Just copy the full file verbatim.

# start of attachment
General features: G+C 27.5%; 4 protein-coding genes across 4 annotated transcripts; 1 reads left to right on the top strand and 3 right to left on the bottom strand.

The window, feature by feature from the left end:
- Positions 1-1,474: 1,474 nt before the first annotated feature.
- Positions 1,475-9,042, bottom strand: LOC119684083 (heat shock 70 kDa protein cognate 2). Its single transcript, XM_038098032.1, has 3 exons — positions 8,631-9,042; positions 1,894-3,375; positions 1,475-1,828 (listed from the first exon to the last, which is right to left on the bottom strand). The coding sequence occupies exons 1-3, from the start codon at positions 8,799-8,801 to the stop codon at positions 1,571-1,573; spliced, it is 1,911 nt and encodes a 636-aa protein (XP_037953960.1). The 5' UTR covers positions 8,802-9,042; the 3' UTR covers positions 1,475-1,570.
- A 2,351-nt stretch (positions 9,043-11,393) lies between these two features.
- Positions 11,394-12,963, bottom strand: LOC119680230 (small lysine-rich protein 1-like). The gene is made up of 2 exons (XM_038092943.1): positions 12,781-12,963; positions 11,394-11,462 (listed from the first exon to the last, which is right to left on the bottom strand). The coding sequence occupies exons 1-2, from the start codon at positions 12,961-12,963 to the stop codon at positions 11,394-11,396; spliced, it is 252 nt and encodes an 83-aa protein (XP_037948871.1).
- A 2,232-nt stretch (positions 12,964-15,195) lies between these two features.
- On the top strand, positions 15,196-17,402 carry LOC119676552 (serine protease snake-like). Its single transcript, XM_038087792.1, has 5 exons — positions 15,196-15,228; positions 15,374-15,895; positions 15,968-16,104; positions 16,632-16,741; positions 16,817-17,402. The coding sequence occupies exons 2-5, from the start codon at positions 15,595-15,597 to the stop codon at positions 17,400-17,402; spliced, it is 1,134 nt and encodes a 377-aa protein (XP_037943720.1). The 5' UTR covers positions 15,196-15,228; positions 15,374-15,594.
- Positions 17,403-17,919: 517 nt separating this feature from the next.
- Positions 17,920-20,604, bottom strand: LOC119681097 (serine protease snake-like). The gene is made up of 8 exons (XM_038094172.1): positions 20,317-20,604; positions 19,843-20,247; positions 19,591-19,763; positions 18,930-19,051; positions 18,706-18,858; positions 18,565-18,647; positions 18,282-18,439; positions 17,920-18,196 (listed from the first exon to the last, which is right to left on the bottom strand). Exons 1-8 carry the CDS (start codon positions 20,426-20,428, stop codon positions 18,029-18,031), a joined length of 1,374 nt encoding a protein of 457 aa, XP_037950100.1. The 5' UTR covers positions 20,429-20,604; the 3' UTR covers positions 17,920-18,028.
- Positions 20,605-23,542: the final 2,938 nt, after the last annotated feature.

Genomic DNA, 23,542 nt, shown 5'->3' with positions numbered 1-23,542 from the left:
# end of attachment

General features: G+C 27.5%; 4 protein-coding genes across 4 annotated transcripts; 1 reads left to right on the top strand and 3 right to left on the bottom strand.

The window, feature by feature from the left end:
- Positions 1-1,474: 1,474 nt before the first annotated feature.
- Positions 1,475-9,042, bottom strand: LOC119684083 (heat shock 70 kDa protein cognate 2). Its single transcript, XM_038098032.1, has 3 exons — positions 8,631-9,042; positions 1,894-3,375; positions 1,475-1,828 (listed from the first exon to the last, which is right to left on the bottom strand). The coding sequence occupies exons 1-3, from the start codon at positions 8,799-8,801 to the stop codon at positions 1,571-1,573; spliced, it is 1,911 nt and encodes a 636-aa protein (XP_037953960.1). The 5' UTR covers positions 8,802-9,042; the 3' UTR covers positions 1,475-1,570.
- A 2,351-nt stretch (positions 9,043-11,393) lies between these two features.
- Positions 11,394-12,963, bottom strand: LOC119680230 (small lysine-rich protein 1-like). The gene is made up of 2 exons (XM_038092943.1): positions 12,781-12,963; positions 11,394-11,462 (listed from the first exon to the last, which is right to left on the bottom strand). The coding sequence occupies exons 1-2, from the start codon at positions 12,961-12,963 to the stop codon at positions 11,394-11,396; spliced, it is 252 nt and encodes an 83-aa protein (XP_037948871.1).
- A 2,232-nt stretch (positions 12,964-15,195) lies between these two features.
- On the top strand, positions 15,196-17,402 carry LOC119676552 (serine protease snake-like). Its single transcript, XM_038087792.1, has 5 exons — positions 15,196-15,228; positions 15,374-15,895; positions 15,968-16,104; positions 16,632-16,741; positions 16,817-17,402. The coding sequence occupies exons 2-5, from the start codon at positions 15,595-15,597 to the stop codon at positions 17,400-17,402; spliced, it is 1,134 nt and encodes a 377-aa protein (XP_037943720.1). The 5' UTR covers positions 15,196-15,228; positions 15,374-15,594.
- Positions 17,403-17,919: 517 nt separating this feature from the next.
- Positions 17,920-20,604, bottom strand: LOC119681097 (serine protease snake-like). The gene is made up of 8 exons (XM_038094172.1): positions 20,317-20,604; positions 19,843-20,247; positions 19,591-19,763; positions 18,930-19,051; positions 18,706-18,858; positions 18,565-18,647; positions 18,282-18,439; positions 17,920-18,196 (listed from the first exon to the last, which is right to left on the bottom strand). Exons 1-8 carry the CDS (start codon positions 20,426-20,428, stop codon positions 18,029-18,031), a joined length of 1,374 nt encoding a protein of 457 aa, XP_037950100.1. The 5' UTR covers positions 20,429-20,604; the 3' UTR covers positions 17,920-18,028.
- Positions 20,605-23,542: the final 2,938 nt, after the last annotated feature.

Genomic DNA, 23,542 nt, shown 5'->3' with positions numbered 1-23,542 from the left: